Peptides (RRIKA, RR, WR-12, IK8 “D isoform”, (KFF)3K and penetratin) were synthesized by GenScript (Piscataway, NJ) using solid-phase 9-fluorenylmethoxy carbonyl (Fmoc) chemistry and purified to a purity of 98% using reverse-phase high-performance liquid chromatography (HPLC). Peptide mass was confirmed by mass spectrometry (Table 1). Nisin (Sigma, N5764), melittin from honey bee venom (Sigma, M2272), ampicillin sodium salt (IBI Scientific), ciprofloxacin (Sigma), amikacin hydrate (Sigma) and propidium iodide (Molecular Probes, Life Technologies) were all purchased from commercial vendors. Mueller-Hinton broth (MHB) and Mueller-Hinton agar (MHA) were purchased from Sigma-Aldrich, while trypticase soy broth (TSB) and trypticase soy agar (TSA) were purchased from Becton-Dickinson, Cockeysville, Md.

Table 1. Amino acid sequence and physicochemical properties of peptides used in this study.

Bacterial isolates

Forty isolates of S. pseudintermedius (30 MSSP and 10 MRSP) identified at the Indiana Animal Disease Diagnostic laboratory from specimens collected from dogs admitted to the small animal teaching hospital at Purdue University were included in the study (Tables 2 and 3). Clinical specimens were inoculated onto 5% sheep blood agar and incubated at 35°C for 18–24 hours. White, beta-hemolytic colonies with morphology suggestive of Staphylococcus sp. were used to inoculate a coagulase tube test and were identified to the species level using the Vitek 2 (BioMérieux). Vitek identification of S. pseudintermedius was confirmed by a positive coagulase test. Antimicrobial susceptibility was determined by broth microdilution using the SensiTitre (Trek). Isolates demonstrating resistance to oxacillin, a surrogate for methicillin, with a MIC greater than or equal to 0.5 µg/mL were screened for mecA by PCR as previously described [16]. A mecA positive result was assigned to samples with a visible 310 bp band on a 1.5% agarose gel.

Table 2. Minimum inhibitory concentration (MIC) of peptides against methicillin sensitive Staphylococcus pseudintermedius (MSSP) strains.

Table 3. Minimum inhibitory concentration (MIC) of peptides against methicillin resistant Staphylococcus pseudintermedius (MRSP) strains.

Antibacterial assays

The broth microdilution technique was used to determine the minimum inhibitory concentrations (MIC) of peptides and antibiotics in MHB in accordance with the Clinical and Laboratory Standards Institute (CLSI) guidelines [17]. Peptides were dissolved in sterile distilled water containing 0.02% acetic acid. MIC assays were carried out with an initial bacterial inoculum of 5×105 colony forming unit (CFU/ml). Peptides and antibiotics were added to Polystyrene 96 well plates (CytoOne, CC7672-7596) at desired concentrations and plates were incubated for 24 hr at 37°C. MIC was defined as the lowest concentration of peptide which inhibited the visible growth of bacteria. MIC was done in triplicates and the highest value was reported.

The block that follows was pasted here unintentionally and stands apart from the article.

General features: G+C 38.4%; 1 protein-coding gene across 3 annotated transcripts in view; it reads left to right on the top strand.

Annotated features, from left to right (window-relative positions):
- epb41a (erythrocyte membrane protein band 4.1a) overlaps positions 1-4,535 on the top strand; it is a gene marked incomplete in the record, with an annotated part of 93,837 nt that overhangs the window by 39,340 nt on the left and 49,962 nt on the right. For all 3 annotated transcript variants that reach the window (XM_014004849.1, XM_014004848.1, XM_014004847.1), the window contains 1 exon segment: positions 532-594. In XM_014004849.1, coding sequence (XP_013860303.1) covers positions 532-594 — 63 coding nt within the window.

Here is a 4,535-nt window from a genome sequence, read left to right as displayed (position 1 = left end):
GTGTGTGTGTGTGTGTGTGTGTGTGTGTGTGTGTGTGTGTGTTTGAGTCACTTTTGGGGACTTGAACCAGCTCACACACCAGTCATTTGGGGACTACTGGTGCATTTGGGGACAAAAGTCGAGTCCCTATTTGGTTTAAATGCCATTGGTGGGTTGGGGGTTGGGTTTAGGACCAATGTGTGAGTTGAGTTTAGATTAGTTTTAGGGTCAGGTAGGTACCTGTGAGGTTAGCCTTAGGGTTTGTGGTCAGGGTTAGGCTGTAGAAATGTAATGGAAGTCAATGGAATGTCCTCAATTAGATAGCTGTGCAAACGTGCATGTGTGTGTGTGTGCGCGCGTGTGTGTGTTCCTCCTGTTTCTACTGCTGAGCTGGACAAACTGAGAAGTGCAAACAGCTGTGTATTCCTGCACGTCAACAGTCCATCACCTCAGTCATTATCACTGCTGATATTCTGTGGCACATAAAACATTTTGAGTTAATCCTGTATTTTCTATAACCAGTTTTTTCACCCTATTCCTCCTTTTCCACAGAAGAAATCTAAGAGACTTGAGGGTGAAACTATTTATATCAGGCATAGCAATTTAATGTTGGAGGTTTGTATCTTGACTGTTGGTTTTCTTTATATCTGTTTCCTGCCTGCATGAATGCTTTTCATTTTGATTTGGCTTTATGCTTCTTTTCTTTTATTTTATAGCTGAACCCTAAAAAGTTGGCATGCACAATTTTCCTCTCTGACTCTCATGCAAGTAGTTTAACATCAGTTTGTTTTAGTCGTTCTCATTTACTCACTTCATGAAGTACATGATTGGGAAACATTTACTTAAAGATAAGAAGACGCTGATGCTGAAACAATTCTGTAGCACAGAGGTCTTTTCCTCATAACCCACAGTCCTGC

Time kill assay

One strain of MRSP (SP3) was grown overnight in MHB, then diluted in fresh MHB and incubated for 2 hr until logarithmic growth phase was achieved. Then bacteria were centrifuged and washed twice with phosphate buffered saline (PBS) and adjusted to ∼5×105 CFU/ml in MHB. Peptides and antibiotic (amikacin) at 5X MIC were added in triplicates to adjusted bacteria, and incubated aerobically at 37°C. Aliquots at specified time points were taken, serially diluted in PBS and plated in triplicate on MHA. CFUs were counted after incubation of plates for 24 hr at 37°C.

Growth Kinetics

The turbidity of bacterial culture after exposure to peptides was measured as described previously [13]. Briefly, logarithmic growth of SP 3 was diluted in MHB to reach OD600≈0.25. One mL of diluted bacteria was added to a plastic cuvette (light path 1 cm). Peptides and antibiotics were added to cuvettes at a concentration equivalent to 5 X MIC as determined in antibacterial assays above. Cuvettes were incubated aerobically at 37°C. At specific time points, OD was measured at 600 nm wavelength by spectrophotometer. Cuvettes containing MHB without bacteria and with the same concentrations of peptide or antibiotic served as blanks. Nisin at 5 X MIC and untreated bacteria were used as positive and negative controls, respectively. The assay was repeated twice and the average was reported.

Bacterial membrane permeability

Bacterial membrane damage was assessed by fluorescence change of propidium iodide dye as described previously [18]. Briefly, SP3 was grown in MHB to logarithmic phase of growth then diluted to OD600≈0.25. Propidium iodide was mixed with bacteria to a final concentration of 10 µM. Aliquots of 200 µL were then loaded into black wall 96 microplates and drugs were added at 5 X and 10 X MIC in triplicate. Fluorescence was monitored for 30 minutes at excitation and emission wavelengths of 585 and 620 nm, respectively, using a fluorescence plate reader (FLx800 model BioTek Instruments, Inc. Winooski, Vermont). The percentage of membrane permeabilization was calculated as the percent of fluorescent intensity of peptide-treated samples with respect to fluorescence intensity of propidium iodide-loaded, peptide untreated samples.

Transmission electron microscopy

SP3 was grown to OD600≈0.2. Bacterial cells were harvested by centrifugation, resuspended in PBS, and treated with peptides at 10 X MIC for 30 minutes. RRIKA and penetratin were also tested at lower concentration 1 X MIC to study the concentration-dependent effect of peptides. After treatment with peptides, the bacterial pellets were fixed with 2.5% buffered glutaraldehyde for 1 hour. After fixation, cells were treated with 1% buffered osmium tetroxide for 1 hour, stained en bloc with 1% uranyl acetate, dehydrated in a graded series of ethanol, and embedded in white resin. The buffer used was 0.1M sodium cacodylate, pH 7.4. Ultrathin sections were prepared on Formvar-coated grids and stained with 1% uranyl acetate and lead citrate. Microscopy was performed with a Philips CM-100 microscope under standard operating conditions.